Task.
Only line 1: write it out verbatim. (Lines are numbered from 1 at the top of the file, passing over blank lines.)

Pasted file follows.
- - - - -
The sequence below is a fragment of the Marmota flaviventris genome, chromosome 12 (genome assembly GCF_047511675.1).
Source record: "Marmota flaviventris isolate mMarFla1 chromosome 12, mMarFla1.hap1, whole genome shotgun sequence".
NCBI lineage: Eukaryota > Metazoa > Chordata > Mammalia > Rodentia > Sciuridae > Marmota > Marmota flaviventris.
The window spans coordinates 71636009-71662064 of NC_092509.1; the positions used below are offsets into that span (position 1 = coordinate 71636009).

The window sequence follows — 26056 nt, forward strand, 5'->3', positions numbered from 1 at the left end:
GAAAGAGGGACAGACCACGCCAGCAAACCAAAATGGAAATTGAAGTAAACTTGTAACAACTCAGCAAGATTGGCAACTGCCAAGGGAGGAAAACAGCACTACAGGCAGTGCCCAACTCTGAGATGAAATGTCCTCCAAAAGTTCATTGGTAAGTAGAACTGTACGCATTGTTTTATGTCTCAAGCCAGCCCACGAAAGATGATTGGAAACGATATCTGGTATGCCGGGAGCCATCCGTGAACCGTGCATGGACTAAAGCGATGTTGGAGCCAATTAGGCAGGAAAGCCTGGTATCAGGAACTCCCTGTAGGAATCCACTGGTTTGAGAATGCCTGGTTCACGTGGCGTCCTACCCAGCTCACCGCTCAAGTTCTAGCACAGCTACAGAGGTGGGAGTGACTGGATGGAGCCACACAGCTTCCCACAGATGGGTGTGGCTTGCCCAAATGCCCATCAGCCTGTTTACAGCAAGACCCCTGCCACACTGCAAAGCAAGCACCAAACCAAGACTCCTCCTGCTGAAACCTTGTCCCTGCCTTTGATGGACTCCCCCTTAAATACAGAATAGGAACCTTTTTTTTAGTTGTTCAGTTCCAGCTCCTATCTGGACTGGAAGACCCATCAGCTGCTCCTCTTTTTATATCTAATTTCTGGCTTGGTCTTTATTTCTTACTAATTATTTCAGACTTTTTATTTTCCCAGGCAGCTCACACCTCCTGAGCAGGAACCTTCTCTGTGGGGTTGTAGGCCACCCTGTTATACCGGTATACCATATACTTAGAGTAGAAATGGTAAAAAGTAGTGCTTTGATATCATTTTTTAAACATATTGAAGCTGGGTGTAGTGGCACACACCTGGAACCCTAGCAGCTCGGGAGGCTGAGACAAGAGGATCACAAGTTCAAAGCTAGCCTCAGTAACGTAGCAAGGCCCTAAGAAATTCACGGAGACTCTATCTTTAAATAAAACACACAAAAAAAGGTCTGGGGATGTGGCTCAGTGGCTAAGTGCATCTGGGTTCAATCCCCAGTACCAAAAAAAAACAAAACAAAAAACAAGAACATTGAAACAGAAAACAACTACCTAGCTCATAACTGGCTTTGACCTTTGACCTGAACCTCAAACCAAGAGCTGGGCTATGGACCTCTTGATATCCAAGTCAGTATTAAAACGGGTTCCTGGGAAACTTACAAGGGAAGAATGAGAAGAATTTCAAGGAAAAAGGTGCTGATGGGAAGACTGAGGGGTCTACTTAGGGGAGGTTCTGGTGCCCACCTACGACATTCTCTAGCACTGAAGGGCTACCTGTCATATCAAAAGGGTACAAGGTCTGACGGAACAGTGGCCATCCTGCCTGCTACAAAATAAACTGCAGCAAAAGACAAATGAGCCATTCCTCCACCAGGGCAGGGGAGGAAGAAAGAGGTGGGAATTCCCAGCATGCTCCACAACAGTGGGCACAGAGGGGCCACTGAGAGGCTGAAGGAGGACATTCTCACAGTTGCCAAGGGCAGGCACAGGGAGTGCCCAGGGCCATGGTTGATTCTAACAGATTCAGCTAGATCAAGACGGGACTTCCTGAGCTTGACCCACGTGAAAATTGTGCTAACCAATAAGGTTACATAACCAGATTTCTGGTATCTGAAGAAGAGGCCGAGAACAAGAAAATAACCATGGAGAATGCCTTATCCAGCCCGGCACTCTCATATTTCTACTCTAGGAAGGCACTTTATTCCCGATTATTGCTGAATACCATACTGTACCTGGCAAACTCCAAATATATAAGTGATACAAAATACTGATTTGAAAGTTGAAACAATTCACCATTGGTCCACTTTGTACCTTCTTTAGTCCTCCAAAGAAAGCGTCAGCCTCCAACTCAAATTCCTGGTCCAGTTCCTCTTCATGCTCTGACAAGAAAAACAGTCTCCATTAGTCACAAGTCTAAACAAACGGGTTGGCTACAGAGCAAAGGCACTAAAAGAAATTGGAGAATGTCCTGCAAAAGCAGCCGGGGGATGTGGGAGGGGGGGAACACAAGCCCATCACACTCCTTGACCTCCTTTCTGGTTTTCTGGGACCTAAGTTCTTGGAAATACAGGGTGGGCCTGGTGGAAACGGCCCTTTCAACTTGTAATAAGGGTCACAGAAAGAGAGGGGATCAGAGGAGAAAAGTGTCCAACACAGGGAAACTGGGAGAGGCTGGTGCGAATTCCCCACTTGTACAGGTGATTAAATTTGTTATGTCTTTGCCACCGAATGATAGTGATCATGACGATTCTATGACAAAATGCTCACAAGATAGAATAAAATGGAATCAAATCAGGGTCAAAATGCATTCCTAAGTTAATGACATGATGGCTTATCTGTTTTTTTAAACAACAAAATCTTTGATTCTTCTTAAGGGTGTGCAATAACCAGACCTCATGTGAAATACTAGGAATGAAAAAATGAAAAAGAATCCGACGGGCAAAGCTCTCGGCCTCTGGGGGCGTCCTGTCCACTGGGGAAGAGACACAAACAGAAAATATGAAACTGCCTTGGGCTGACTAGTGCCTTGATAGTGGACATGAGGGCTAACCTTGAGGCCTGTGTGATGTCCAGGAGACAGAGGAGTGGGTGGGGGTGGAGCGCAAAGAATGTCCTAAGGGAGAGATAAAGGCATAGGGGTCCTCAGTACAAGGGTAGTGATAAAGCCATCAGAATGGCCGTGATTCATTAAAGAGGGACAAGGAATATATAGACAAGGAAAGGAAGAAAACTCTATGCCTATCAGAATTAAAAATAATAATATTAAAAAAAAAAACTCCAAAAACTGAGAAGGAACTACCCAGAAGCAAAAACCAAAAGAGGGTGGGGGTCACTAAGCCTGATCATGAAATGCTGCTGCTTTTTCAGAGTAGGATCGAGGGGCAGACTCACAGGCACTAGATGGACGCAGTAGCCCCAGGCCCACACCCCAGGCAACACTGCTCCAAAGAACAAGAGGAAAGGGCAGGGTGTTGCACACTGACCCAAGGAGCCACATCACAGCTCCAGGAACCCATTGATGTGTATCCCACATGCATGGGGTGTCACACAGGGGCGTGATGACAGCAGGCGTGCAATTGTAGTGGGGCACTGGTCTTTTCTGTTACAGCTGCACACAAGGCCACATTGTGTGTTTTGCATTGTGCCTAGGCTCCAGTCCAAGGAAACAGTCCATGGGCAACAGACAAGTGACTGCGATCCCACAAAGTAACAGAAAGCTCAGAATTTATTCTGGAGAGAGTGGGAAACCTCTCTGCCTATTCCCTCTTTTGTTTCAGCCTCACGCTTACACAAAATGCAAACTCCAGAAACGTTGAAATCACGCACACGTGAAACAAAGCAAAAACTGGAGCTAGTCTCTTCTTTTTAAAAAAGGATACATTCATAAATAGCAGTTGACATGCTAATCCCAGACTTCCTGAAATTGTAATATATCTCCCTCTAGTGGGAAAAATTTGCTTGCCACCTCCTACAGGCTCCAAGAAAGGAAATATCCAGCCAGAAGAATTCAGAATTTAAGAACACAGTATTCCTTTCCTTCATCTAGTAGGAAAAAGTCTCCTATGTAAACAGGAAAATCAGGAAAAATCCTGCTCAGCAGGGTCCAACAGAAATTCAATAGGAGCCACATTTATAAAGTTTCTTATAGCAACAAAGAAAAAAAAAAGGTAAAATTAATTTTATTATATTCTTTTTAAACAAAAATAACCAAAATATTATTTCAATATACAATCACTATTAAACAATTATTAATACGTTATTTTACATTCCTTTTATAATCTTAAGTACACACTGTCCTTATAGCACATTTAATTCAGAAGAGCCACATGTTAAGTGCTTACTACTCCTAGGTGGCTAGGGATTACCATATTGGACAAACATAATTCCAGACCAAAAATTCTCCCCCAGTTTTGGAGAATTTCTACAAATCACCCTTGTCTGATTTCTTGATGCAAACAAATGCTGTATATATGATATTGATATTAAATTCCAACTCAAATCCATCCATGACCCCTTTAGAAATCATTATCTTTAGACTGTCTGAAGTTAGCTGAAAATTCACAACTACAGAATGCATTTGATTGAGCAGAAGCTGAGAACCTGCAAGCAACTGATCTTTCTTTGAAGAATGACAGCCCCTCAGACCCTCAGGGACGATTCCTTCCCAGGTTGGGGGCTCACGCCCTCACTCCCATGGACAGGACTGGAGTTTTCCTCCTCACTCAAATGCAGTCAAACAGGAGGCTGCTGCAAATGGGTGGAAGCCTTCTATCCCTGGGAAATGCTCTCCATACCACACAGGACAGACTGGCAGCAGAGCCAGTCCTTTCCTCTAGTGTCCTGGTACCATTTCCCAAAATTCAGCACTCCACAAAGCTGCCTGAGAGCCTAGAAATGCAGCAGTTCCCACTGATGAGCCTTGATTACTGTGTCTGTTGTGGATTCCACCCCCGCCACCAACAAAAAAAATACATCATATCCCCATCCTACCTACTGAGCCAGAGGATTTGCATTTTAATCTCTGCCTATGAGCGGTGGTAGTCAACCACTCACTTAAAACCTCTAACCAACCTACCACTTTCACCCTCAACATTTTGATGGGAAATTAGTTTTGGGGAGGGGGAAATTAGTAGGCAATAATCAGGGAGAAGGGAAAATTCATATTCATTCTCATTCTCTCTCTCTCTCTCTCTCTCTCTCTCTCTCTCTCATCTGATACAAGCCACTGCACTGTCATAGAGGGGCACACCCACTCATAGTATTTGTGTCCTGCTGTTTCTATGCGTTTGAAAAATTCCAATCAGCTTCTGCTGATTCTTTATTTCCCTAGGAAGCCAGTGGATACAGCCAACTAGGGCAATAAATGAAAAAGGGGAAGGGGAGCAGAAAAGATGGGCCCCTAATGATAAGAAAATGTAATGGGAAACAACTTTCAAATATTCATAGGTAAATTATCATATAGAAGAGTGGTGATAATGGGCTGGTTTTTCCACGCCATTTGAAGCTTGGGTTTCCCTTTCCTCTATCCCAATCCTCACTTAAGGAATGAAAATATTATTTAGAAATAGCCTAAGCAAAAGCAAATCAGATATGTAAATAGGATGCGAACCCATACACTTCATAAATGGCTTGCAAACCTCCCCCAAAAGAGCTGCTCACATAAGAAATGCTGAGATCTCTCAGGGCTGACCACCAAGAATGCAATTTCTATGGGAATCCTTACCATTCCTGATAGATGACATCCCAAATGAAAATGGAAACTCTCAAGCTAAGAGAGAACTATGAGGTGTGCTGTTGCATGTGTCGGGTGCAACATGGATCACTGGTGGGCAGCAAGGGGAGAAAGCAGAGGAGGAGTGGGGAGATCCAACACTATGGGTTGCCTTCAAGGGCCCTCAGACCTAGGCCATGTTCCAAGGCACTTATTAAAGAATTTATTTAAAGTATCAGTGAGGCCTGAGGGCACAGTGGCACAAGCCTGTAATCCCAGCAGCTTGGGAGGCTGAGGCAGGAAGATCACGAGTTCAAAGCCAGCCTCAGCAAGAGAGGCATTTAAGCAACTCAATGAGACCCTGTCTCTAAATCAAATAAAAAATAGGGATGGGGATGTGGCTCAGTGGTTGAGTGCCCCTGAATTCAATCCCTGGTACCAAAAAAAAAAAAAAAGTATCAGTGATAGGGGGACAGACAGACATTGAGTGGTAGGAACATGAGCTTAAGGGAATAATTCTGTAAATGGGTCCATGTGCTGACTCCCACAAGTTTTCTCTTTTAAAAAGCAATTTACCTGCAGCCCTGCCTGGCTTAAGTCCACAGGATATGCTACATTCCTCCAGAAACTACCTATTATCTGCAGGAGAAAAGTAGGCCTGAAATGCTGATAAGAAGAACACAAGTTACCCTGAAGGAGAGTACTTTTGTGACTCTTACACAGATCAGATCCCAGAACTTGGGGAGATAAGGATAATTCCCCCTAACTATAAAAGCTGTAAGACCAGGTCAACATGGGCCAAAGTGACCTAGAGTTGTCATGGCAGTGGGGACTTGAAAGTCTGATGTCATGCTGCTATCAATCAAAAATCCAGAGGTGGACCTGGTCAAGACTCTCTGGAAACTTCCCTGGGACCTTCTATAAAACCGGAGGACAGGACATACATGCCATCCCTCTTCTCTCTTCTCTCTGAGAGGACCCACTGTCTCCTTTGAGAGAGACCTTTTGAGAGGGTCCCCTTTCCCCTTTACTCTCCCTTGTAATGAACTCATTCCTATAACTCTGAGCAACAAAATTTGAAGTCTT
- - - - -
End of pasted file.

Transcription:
The sequence below is a fragment of the Marmota flaviventris genome, chromosome 12 (genome assembly GCF_047511675.1).